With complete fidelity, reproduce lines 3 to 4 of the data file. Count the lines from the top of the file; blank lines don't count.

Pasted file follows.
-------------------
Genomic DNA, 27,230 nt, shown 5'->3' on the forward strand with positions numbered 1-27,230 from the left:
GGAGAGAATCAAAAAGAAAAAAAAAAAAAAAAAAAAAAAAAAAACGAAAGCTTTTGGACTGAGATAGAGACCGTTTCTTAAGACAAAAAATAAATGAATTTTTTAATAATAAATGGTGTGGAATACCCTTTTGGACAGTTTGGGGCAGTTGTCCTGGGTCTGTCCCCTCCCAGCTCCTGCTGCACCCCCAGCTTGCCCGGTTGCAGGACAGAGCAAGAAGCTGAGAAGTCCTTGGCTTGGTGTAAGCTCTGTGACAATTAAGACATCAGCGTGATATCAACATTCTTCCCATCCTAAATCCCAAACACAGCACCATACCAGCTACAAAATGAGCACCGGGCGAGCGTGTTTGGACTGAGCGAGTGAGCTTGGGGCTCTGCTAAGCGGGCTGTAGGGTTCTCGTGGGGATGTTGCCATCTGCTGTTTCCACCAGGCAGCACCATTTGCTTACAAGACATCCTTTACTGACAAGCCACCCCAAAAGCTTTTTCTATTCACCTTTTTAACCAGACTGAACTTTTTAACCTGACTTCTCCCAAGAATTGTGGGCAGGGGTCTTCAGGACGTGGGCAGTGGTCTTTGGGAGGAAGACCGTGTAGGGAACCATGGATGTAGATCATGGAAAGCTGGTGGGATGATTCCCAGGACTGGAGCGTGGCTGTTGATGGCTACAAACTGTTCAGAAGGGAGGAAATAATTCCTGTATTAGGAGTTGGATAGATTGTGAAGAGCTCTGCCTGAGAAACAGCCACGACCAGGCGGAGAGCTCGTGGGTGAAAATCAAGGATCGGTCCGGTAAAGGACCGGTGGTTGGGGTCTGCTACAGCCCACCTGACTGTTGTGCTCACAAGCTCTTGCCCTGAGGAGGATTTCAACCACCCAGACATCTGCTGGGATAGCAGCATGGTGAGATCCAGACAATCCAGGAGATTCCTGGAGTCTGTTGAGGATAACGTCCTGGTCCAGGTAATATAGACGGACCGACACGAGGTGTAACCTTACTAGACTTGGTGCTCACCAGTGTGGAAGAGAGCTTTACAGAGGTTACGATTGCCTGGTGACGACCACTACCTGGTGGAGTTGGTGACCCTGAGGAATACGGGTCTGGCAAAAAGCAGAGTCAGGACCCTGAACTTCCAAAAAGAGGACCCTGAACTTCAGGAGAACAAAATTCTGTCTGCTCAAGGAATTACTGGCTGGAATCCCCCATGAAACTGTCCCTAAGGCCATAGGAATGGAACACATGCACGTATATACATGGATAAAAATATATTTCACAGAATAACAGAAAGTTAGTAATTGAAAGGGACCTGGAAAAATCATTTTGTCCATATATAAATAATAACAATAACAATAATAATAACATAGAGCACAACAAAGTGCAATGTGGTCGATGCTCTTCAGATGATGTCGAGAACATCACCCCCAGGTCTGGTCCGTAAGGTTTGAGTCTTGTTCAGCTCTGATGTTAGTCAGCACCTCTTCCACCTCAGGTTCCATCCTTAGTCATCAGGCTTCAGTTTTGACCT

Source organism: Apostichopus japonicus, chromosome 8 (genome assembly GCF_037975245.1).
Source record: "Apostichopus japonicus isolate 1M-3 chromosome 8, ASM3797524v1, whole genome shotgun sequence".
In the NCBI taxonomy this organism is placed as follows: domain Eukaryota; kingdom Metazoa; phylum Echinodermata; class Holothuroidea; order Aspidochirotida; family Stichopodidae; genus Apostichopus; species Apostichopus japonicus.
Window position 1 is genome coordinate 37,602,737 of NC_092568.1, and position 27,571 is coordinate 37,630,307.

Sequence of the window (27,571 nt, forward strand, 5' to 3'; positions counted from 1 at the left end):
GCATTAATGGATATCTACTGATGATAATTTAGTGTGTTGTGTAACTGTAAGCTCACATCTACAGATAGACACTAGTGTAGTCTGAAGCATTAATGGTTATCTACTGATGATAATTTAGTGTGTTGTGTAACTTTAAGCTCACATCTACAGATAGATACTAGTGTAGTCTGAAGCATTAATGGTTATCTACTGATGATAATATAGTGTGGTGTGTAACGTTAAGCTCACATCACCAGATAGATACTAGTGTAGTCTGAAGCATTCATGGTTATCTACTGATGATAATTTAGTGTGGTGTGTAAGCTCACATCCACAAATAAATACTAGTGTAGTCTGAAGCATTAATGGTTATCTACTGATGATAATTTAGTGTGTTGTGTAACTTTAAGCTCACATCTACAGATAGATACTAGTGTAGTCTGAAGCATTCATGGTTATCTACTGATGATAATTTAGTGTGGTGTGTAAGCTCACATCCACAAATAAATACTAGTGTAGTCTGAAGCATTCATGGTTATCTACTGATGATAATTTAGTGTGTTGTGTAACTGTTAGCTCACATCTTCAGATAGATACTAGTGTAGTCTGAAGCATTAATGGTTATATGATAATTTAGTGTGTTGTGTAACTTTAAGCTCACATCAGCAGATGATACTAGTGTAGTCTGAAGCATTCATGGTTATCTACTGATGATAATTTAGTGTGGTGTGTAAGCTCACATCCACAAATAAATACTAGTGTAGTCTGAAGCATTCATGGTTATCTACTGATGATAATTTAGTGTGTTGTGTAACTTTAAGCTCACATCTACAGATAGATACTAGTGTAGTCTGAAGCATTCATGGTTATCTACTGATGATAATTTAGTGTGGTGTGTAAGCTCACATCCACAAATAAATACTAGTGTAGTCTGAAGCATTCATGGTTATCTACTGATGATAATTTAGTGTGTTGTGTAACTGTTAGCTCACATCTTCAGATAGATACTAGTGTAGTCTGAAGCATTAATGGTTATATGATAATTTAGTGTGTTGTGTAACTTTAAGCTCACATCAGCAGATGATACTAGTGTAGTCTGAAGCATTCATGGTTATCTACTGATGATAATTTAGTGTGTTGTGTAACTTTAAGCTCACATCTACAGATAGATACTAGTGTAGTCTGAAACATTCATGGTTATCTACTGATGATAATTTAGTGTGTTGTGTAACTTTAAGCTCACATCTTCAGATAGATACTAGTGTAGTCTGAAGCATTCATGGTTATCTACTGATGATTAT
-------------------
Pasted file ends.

Source organism: Apostichopus japonicus, chromosome 8 (genome assembly GCF_037975245.1).
Source record: "Apostichopus japonicus isolate 1M-3 chromosome 8, ASM3797524v1, whole genome shotgun sequence".